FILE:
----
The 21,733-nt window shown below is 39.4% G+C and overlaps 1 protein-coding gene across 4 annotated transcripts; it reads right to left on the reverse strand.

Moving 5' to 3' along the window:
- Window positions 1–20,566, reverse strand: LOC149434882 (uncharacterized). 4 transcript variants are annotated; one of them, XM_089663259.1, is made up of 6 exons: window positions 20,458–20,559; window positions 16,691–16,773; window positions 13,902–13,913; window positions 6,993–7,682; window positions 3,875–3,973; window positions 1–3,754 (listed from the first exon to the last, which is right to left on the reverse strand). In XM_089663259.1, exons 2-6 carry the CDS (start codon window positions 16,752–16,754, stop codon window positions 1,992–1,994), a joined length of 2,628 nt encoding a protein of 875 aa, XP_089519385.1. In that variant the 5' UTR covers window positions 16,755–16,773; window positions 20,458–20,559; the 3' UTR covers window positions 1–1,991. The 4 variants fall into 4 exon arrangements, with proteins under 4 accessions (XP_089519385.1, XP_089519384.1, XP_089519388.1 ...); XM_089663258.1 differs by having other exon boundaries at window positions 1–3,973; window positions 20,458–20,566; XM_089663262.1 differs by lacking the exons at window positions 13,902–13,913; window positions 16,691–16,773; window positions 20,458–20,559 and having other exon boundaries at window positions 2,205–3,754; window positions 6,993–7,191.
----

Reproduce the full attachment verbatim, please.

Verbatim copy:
The 21,733-nt window shown below is 39.4% G+C and overlaps 1 protein-coding gene across 4 annotated transcripts; it reads right to left on the reverse strand.

Moving 5' to 3' along the window:
- Window positions 1–20,566, reverse strand: LOC149434882 (uncharacterized). 4 transcript variants are annotated; one of them, XM_089663259.1, is made up of 6 exons: window positions 20,458–20,559; window positions 16,691–16,773; window positions 13,902–13,913; window positions 6,993–7,682; window positions 3,875–3,973; window positions 1–3,754 (listed from the first exon to the last, which is right to left on the reverse strand). In XM_089663259.1, exons 2-6 carry the CDS (start codon window positions 16,752–16,754, stop codon window positions 1,992–1,994), a joined length of 2,628 nt encoding a protein of 875 aa, XP_089519385.1. In that variant the 5' UTR covers window positions 16,755–16,773; window positions 20,458–20,559; the 3' UTR covers window positions 1–1,991. The 4 variants fall into 4 exon arrangements, with proteins under 4 accessions (XP_089519385.1, XP_089519384.1, XP_089519388.1 ...); XM_089663258.1 differs by having other exon boundaries at window positions 1–3,973; window positions 20,458–20,566; XM_089663262.1 differs by lacking the exons at window positions 13,902–13,913; window positions 16,691–16,773; window positions 20,458–20,559 and having other exon boundaries at window positions 2,205–3,754; window positions 6,993–7,191.